Poster of the Coastal Peru Earthquake of 25 September 2013 - Magnitude 7.0

Tectonic Summary

The Peru earthquake of September 25, 2013, occurred as thrust-faulting on or near the thrust-interface at the boundary between the South America plate and the subducting Nazca plate. The Nazca plate subducts beneath the South America plate at the Peru-Chile trench offshore of western South America, and the thrust interface between the two plates dips east-northeast beneath the South American continent. At the latitude of the earthquake, the Nazca plate moves to the east-northeast with respect to the South America plate with a velocity of about 70 mm/y. The boundary-region between the Nazca and South American plates experiences a large number of earthquakes. The region within 250 km of the epicenter of the earthquake of September 25 had experienced seventeen previous earthquakes of magnitude 6 and larger since 1973. The largest of these, the magnitude 8.4 earthquake of June 23, 2001, occurred along the plate boundary to the south. It killed at least 74 people and destroyed over 17,000 homes. The magnitude 7.7 earthquake of November 12, 1996, killed at least 14 people and left 12,000 homeless. It occurred along the plate boundary to the north of the September 25 epicenter.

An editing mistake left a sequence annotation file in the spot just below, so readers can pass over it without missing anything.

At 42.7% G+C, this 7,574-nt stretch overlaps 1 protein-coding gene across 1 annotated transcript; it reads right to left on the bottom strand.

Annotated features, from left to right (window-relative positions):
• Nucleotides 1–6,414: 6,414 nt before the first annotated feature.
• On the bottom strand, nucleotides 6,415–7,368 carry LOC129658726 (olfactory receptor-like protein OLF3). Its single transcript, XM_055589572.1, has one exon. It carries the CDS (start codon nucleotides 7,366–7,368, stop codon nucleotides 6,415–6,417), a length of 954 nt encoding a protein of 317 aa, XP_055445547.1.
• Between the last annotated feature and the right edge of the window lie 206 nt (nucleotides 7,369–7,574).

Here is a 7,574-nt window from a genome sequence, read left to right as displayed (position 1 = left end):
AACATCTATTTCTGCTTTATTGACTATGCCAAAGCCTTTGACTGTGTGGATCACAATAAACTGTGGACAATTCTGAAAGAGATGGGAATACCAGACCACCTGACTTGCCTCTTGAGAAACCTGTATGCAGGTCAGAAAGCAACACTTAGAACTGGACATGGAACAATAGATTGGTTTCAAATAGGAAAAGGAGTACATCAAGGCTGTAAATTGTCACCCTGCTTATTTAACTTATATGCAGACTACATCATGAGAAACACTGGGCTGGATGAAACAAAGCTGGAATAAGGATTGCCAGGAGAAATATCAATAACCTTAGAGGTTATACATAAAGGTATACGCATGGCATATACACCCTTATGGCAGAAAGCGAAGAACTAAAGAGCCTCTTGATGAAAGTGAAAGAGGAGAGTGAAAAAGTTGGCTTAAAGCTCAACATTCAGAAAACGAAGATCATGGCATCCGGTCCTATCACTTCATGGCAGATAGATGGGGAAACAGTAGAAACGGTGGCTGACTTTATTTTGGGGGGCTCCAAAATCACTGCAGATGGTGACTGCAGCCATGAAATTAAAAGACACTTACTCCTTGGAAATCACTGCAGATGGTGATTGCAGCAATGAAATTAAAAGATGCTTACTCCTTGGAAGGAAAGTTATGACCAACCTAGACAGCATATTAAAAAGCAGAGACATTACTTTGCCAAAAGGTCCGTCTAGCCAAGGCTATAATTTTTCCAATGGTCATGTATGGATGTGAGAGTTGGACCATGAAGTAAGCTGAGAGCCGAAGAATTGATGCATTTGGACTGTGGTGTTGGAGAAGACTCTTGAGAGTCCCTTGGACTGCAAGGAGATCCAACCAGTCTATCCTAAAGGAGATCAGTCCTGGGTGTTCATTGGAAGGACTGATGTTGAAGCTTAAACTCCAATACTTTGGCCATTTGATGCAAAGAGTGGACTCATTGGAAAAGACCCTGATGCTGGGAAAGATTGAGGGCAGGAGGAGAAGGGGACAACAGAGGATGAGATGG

Earthquake Report


Thumbnail image of poster.


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